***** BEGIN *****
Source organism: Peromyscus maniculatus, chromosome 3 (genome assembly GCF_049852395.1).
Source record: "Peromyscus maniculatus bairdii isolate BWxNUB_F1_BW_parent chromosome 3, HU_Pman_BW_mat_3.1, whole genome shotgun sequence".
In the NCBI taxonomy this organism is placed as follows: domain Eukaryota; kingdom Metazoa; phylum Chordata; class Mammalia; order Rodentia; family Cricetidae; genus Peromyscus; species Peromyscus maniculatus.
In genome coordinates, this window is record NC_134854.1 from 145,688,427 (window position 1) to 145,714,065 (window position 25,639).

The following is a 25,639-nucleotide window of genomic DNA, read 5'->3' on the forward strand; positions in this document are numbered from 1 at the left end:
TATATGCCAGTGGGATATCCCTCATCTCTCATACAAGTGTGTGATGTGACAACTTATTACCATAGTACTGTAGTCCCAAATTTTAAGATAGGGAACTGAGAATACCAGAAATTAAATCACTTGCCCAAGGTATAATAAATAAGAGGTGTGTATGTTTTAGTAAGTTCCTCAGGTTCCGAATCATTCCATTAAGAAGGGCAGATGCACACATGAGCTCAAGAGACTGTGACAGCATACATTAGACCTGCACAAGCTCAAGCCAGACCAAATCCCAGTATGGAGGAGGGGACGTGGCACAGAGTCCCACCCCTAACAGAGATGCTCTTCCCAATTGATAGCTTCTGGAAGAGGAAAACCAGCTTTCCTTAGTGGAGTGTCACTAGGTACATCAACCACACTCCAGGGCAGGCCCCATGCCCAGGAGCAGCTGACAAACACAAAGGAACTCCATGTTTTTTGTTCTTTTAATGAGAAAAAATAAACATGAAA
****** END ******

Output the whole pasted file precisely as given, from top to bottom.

Source organism: Peromyscus maniculatus, chromosome 3 (genome assembly GCF_049852395.1).
Source record: "Peromyscus maniculatus bairdii isolate BWxNUB_F1_BW_parent chromosome 3, HU_Pman_BW_mat_3.1, whole genome shotgun sequence".
In the NCBI taxonomy this organism is placed as follows: domain Eukaryota; kingdom Metazoa; phylum Chordata; class Mammalia; order Rodentia; family Cricetidae; genus Peromyscus; species Peromyscus maniculatus.
In genome coordinates, this window is record NC_134854.1 from 145,688,427 (window position 1) to 145,714,065 (window position 25,639).

The following is a 25,639-nucleotide window of genomic DNA, read 5'->3' on the forward strand; positions in this document are numbered from 1 at the left end:
TATATGCCAGTGGGATATCCCTCATCTCTCATACAAGTGTGTGATGTGACAACTTATTACCATAGTACTGTAGTCCCAAATTTTAAGATAGGGAACTGAGAATACCAGAAATTAAATCACTTGCCCAAGGTATAATAAATAAGAGGTGTGTATGTTTTAGTAAGTTCCTCAGGTTCCGAATCATTCCATTAAGAAGGGCAGATGCACACATGAGCTCAAGAGACTGTGACAGCATACATTAGACCTGCACAAGCTCAAGCCAGACCAAATCCCAGTATGGAGGAGGGGACGTGGCACAGAGTCCCACCCCTAACAGAGATGCTCTTCCCAATTGATAGCTTCTGGAAGAGGAAAACCAGCTTTCCTTAGTGGAGTGTCACTAGGTACATCAACCACACTCCAGGGCAGGCCCCATGCCCAGGAGCAGCTGACAAACACAAAGGAACTCCATGTTTTTTGTTCTTTTAATGAGAAAAAATAAACATGAAA